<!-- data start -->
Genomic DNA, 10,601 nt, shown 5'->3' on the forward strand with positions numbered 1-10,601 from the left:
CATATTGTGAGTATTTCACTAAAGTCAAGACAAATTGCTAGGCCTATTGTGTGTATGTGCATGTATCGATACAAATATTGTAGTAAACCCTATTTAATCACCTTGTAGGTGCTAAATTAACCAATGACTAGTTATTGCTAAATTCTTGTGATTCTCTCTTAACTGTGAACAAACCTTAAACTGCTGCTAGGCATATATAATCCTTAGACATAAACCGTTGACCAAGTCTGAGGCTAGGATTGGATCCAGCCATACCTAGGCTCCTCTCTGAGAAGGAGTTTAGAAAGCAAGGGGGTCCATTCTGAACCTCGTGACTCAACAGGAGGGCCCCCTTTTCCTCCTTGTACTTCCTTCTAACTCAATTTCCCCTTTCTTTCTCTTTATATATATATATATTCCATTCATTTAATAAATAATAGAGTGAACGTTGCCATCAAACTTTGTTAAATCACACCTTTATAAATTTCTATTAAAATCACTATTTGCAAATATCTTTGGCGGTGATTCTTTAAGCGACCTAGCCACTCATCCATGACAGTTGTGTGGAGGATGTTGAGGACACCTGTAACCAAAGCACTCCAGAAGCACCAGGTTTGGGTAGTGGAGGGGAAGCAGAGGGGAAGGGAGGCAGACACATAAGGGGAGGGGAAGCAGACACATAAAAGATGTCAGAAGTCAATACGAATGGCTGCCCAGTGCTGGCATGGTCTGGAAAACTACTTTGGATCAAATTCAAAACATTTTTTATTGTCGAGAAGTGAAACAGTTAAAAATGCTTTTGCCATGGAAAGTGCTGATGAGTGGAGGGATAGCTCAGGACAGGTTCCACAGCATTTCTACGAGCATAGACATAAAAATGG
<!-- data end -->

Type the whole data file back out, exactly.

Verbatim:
Genomic DNA, 10,601 nt, shown 5'->3' on the forward strand with positions numbered 1-10,601 from the left:
CATATTGTGAGTATTTCACTAAAGTCAAGACAAATTGCTAGGCCTATTGTGTGTATGTGCATGTATCGATACAAATATTGTAGTAAACCCTATTTAATCACCTTGTAGGTGCTAAATTAACCAATGACTAGTTATTGCTAAATTCTTGTGATTCTCTCTTAACTGTGAACAAACCTTAAACTGCTGCTAGGCATATATAATCCTTAGACATAAACCGTTGACCAAGTCTGAGGCTAGGATTGGATCCAGCCATACCTAGGCTCCTCTCTGAGAAGGAGTTTAGAAAGCAAGGGGGTCCATTCTGAACCTCGTGACTCAACAGGAGGGCCCCCTTTTCCTCCTTGTACTTCCTTCTAACTCAATTTCCCCTTTCTTTCTCTTTATATATATATATATTCCATTCATTTAATAAATAATAGAGTGAACGTTGCCATCAAACTTTGTTAAATCACACCTTTATAAATTTCTATTAAAATCACTATTTGCAAATATCTTTGGCGGTGATTCTTTAAGCGACCTAGCCACTCATCCATGACAGTTGTGTGGAGGATGTTGAGGACACCTGTAACCAAAGCACTCCAGAAGCACCAGGTTTGGGTAGTGGAGGGGAAGCAGAGGGGAAGGGAGGCAGACACATAAGGGGAGGGGAAGCAGACACATAAAAGATGTCAGAAGTCAATACGAATGGCTGCCCAGTGCTGGCATGGTCTGGAAAACTACTTTGGATCAAATTCAAAACATTTTTTATTGTCGAGAAGTGAAACAGTTAAAAATGCTTTTGCCATGGAAAGTGCTGATGAGTGGAGGGATAGCTCAGGACAGGTTCCACAGCATTTCTACGAGCATAGACATAAAAATGG